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By David Staba

It only took one minute and 54 seconds, and one swipe of Daniel Paille's stick, for the Buffalo Sabres to get their fans cheering, a sound they've rarely heard over a winless stretch that spanned nearly an entire month.

By midway through the first period, after Derek Roy scored the second of his three goals to make it 4-0, the sell-out crowd at HSBC Arena brought out the old "One, two, three ..." chant. For the first time in recent memory, they did so free of sarcasm or rancor.

And the Sabres were more than willing to comply. For one night, at least, they were a reasonable facsimile of the quick, skilled, hustling team that reached the Eastern Conference finals the last two years and won the President's Trophy a season ago. Yes, they got breaks, but more important, they produced them.

The Sabres eventually hung 10 on the Atlanta Thrashers, purging themselves of a 10-game skid that, depending on how you interpret the National Hockey League's goofiest rule, may or may not have been the longest losing streak in franchise history.

As part of the makeover the sport received during the lockout that wiped out the 2004-05 season, league officials decided to boost the self-esteem of crummy teams by creating the concept of the overtime loss.

Once upon a time, when a team scored fewer goals than the other, whatever the circumstances, it received zero points in the standings, while the winner got two. If both teams scored the same number of goals, they each earned one point.

The introduction of the shootout following a scoreless overtime period did away with ties. Rather than keep things simple by giving the shootout victor two points and the loser none, though, someone thought it was a good idea to offer a consolation point so that nobody was made to feel bad after all that extra skating.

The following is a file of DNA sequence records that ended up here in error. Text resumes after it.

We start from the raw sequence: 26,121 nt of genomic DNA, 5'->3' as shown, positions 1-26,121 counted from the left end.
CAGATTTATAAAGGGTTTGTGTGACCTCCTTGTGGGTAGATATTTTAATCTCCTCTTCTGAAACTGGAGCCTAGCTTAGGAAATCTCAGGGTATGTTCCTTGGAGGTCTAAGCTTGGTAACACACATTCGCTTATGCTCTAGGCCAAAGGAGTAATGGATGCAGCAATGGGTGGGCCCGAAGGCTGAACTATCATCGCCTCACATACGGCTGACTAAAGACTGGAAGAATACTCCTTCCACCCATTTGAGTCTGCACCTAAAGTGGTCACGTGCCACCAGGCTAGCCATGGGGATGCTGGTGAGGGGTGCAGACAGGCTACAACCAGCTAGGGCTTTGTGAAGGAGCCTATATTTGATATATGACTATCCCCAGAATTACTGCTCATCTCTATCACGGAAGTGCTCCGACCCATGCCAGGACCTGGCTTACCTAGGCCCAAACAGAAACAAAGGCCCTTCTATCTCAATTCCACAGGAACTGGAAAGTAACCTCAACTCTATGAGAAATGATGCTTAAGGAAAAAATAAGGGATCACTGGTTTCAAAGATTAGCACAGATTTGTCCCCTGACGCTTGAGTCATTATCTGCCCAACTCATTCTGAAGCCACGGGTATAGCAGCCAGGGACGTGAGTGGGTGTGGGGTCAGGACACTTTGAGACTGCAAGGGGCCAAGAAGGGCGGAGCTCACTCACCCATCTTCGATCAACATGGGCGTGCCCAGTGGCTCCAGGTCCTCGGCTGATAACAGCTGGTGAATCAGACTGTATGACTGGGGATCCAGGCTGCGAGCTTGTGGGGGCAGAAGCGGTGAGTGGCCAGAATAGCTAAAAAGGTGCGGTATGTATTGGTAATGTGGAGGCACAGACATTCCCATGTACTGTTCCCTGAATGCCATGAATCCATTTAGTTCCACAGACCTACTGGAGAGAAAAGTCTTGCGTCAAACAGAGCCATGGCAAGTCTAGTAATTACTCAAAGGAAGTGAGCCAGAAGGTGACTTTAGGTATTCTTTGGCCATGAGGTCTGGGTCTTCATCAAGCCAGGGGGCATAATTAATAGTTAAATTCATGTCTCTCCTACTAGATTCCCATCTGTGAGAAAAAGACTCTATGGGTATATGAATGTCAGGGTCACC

That led to this bit of semantics from the league office:

"It's not a losing streak," NHL statistician Benny Ercolani told the Canadian Press last week. "It's a winless streak because some of those games didn't go in the loss column. Once they go into overtime, they get a point and it doesn't go into the loss column."

As a result, a quick look at the standings showed that, as of Saturday morning, only four of the league's 30 teams had more losses than wins -- if you don't consider failure in overtime or a shootout to be as important as one sustained during regulation, which the NHL clearly does not.

Losing streak, winless streak -- whatever you called it, the period between Buffalo's 6-5 win over Philadelphia on Dec. 22 and the torching of Atlanta last Friday was the most dismal span in the Sabres' post-lockout history.

Though they did receive a point for trying hard and playing longer in five of the 10 contests, there's not much of a case to be made that they deserved to win any of them.

An offense that had sputtered for more than two months ground to a near-complete halt, failing to score more than three goals during the skein, and managing that meager total only twice.

The Sabres weren't much better on the other end of the ice -- on the two occasions they put up three goals, they surrendered five.

Still, those cheapest of points have also helped Buffalo stay within a couple of old-fashioned wins of the conference's eighth and final playoff position.

As if all the losing and non-winning weren't frustrating enough for both players and fans, the thoroughly unsurprising news that Buffalo's front office has once again thoroughly botched negotiations with its top player broke during the middle of it.

After the travesty of last summer, Campbell's decision to stop talking about a contract extension shouldn't really have surprised anyone.